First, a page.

ba-room That's what happens with tactics. It's such power that you just want to crawl under the table. I can't count the number of times that people have turned to me lately when things were really breaking loose and whispered, "Is it always this chaotic?" I say, "I sure hope so."

This power does two things to you. First, you acquire a breathless respect for the thrust, the trends, call it the face of the mystery that lives in the community or the group. Absolutely nothing else is even remotely interesting. You find yourself a fanatic about the contradiction, like Sherlock Holmes. Secondly, you show up utterly confident in what you're doing. I don't mean relaxed. I mean, you don't worry about whether the butane tank will go sky-high if you hit it. You just don't. You worry about hitting it right, but as for whether the thing will come off, you just know it will. People say, "Aren't you worried about this thing? What will we ever do if this doesn't come off?" And you just yawn and tell them to watch carefully when the truck starts.

  1. Paradoxical Abundance

Sometimes in the midst of life's humiliation, one is overwhelmed by the abundance of his empty life. This is effulgence. When the musical Peter Pan was on stage, Mary Martin did a lot of flying with the aid of wires while singing. It was, I understand, glorious from the audience. So are most of the events we put on -- schools, councils, consults and forums. As the one whose job it is to stand behind the curtain with the wires and pulleys, you get a little jaded about these flying arias. Marge and I just really have to pull like hell to get Steve Allen off the ground sometimes, let alone floating buoyantly across the village. And it's tough to get excited about David and Jon's glorious team numbers when you've had to put them back on key once every line. And we all bear that relationship to each other. But sometimes while you're tugging at wires, you notice that it's just a phenomenal show. And there you are, a part of it.

We had our son Jean-Paul in Philadelphia this year while we traveled, and stopped in to visit a few times. We'd walk in with GSD slides and the house and sojourners was going a million miles an hour in New Jersey, inkinding, working out, with this preschool brigade in the midst of it all. And we'd sit down and share campaigns. You'd just begin to burst with the victories, the issues that were being dealt with. The whole house tingled with the delight of that campaign. I can't even imagine what New York or Maliwada or Oklahoma City must be like.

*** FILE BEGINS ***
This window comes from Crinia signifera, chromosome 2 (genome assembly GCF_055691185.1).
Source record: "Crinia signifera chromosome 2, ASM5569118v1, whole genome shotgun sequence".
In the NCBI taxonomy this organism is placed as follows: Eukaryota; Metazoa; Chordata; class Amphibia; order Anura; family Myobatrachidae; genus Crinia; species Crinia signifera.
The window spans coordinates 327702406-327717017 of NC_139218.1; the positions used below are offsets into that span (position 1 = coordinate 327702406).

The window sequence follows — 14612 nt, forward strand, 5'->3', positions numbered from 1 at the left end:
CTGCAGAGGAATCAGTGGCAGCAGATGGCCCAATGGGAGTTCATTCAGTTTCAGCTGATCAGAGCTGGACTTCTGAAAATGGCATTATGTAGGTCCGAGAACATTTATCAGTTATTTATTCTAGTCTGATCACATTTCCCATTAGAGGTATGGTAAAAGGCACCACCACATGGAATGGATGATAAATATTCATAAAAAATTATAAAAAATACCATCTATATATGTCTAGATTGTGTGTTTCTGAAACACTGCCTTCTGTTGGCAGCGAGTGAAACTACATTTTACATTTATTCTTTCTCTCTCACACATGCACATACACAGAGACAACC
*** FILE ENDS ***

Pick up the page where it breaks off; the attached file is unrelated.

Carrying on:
Standing the other morning in the assignment room, Bob Vance stumbled his way through Indian name after Indian name after Indian name and then started Egyptians. The whole sleepy roomful of people started to come alive and wake up. By the time he hit the name of anybody in the room, we'd have gone anyplace. The joy of having your name on the board really couldn't change that much by being in one column or another column.

  1. Restless Tranquillity

Sometimes, in the midst of resenting life, one finds oneself in harmony with the world's assaults. This is effulgence. It's the ten minutes in the outer office before the really big call. It's sitting on the speaker's platform watching the faces of the community. It is being poised to strike and terrified, knowing your tactics are all done and waiting to watch them unfold. You watch yourself like the coyote and the roadrunner dropping over the cliff, and instead of falling, you're floating. You're floating on history.

It happens when you really are assigned to do that thing you dreaded -- the thing you just knew would show the world once and for all what a real mess you are. You set out muttering to yourself, blundering just like you knew you would, and sometimes notice that it is in fact getting done.

Two mosquitoes were sitting on the edge of a pile of sewage and one is crying and the other has its wing around her and says, "Well, honey, you know wherever we are, is a pestilential hole." And it's hard to get really scared anymore. Where else would you be but in a village? The weather and the discomfort and your disastrous mistakes sometimes just show up as your allies. When the Consult got underway in Lorne, the snow which had blocked us at every turn -- literally, just wasn't a block anymore. You walked through it. Only the destiny of that village was there.

Effulgence is as human and ordinary as meat and rice but the taste of it is what allows engagement to sustain us and those with whom we work. It happens in the midst of engagement and integrity. It does not happen through harder working, counseling, preaching, and legislating. These are wonderful and good but effulgence transforms life. Beware that you keep your eyes on life, on engagement, lest you lose your eyes. In closing, I'd like to read one poem.

"When the Ripe Fruit Falls"

When the ripe fruit falls,

its sweetness distills and trickles away

into the veins of the earth.

When fulfilled people die,

the essential oil of their experience enters

the veins of living space, and adds a glisten

to the atom, to the body of immortal chaos.

For space is alive

and it stirs like a swan

whose feathers glisten

silky with oil of distilled experience.